Minnesota rookie making a name for himself
Dec. 31, 1997
EDEN PRAIRIE, Minn. (AP) _ Tony Williams sounds like Reggie White, with a low, raspy voice. Williams also resembles John Randle in stature and on-field intensity.
And that's not all the Minnesota Vikings' rookie defensive tackle has in common with those two stars. Lately he's playing like a Pro Bowl lineman, too.
One of four rookies the Vikings inserted into their starting defense three weeks ago, Williams had four tackles for losses in last weekend's 23-22 playoff win over the New York Giants. He has been a significant part of Minnesota's defensive resurgence in recent weeks.
``Anytime you go in and get four tackles for a loss, regardless of what year player you are, that means you're a pretty good player,'' coach Dennis Green said Tuesday. ``And in a playoff game it's outstanding.''
With Randle, a perennial Pro Bowl tackle, shifted to right end, Williams is starting at Randle's familiar tackle spot. After being deactivated for 10 consecutive games, Williams started his first career game against Detroit with a playoff berth on the line Dec. 14.
Williams made what at the time seemed like a game-turning play that day, stopping Barry Sanders for a loss on a fourth-down play from the 1 in the third quarter. The Lions went on to win that game in the final seconds, but Minnesota qualified for the postseason against Indianapolis the following week.
Williams, a fifth-round draft pick out of Memphis, stood out again against the Giants as the Vikings stuffed New York's powerful running game for their first playoff win since 1988. The Vikings (10-7) play at San Francisco (13-3) in a divisional playoff game Saturday.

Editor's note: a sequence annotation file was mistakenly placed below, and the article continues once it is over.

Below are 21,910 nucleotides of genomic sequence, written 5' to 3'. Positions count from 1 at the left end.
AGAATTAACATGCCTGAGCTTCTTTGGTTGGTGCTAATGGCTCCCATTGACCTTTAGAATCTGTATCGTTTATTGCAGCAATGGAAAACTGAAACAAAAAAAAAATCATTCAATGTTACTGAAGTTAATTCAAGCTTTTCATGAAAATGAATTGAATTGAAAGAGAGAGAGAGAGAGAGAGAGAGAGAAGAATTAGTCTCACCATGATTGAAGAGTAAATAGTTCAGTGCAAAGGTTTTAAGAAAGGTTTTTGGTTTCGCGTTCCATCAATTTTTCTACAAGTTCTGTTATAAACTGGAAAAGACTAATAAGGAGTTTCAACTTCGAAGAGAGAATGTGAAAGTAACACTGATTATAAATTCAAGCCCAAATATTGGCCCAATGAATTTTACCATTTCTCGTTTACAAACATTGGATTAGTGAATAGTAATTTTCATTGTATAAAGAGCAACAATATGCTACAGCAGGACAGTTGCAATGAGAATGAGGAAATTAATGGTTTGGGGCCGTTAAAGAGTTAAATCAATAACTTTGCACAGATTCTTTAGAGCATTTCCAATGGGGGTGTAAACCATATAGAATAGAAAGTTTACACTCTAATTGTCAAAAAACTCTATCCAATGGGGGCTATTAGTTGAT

``Tony had proven, at least in practice and in everything that he has been going, that he is a playmaker and can find the ball, has good instincts,'' defensive coordinator Foge Fazio said. ``So we were hoping that we'd get as many plays out of him as we could, but you never know. He's a young guy, he could hyperventilate a little bit. But he came through for us.''
Williams' play alongside nose tackle Jerry Ball has allowed the Vikings to keep Randle at right end. He had five sacks there in his first two games and won his first NFL sack title with 15 1/2. He had just one assisted tackle against the Giants while Williams dominated the line.
Asked if Williams has played well enough to keep Randle outside next season and beyond, Green hedged. What's best for Randle, not Williams, will be the first consideration.
``Whatever we do, it will start with where's the best place for Johnny,'' Green said. ``Then we'll take it from there.''
Williams is one of several new players San Francisco is having to prepare for this week.
Coach Steve Mariucci, whose team has struggled running the ball since Garrison Hurst broke his collarbone in late November, knows he won't see the same Minnesota defense the 49ers beat 28-17 on Dec. 7.
Williams is a significant part of that.
``He's doing a good job,'' Mariucci said. ``He's got a good motor. They flip him from side to side opposite Jerry Ball, and I think he's going to be a good player.''
For his part, the 6-foot-1, 290-pound Williams was just glad to have a chance to play these last weeks. Standing on the sidelines for 10 straight games was difficult, but he was encouraged by assurances from Green that he would get his chance eventually.
``I accepted my role. I didn't like it, but I had to accept it,'' Williams said. ``I mean, there's no bad jobs in the NFL.''
Does he still feel like a role player?
``I've just got a bigger role now,'' he said.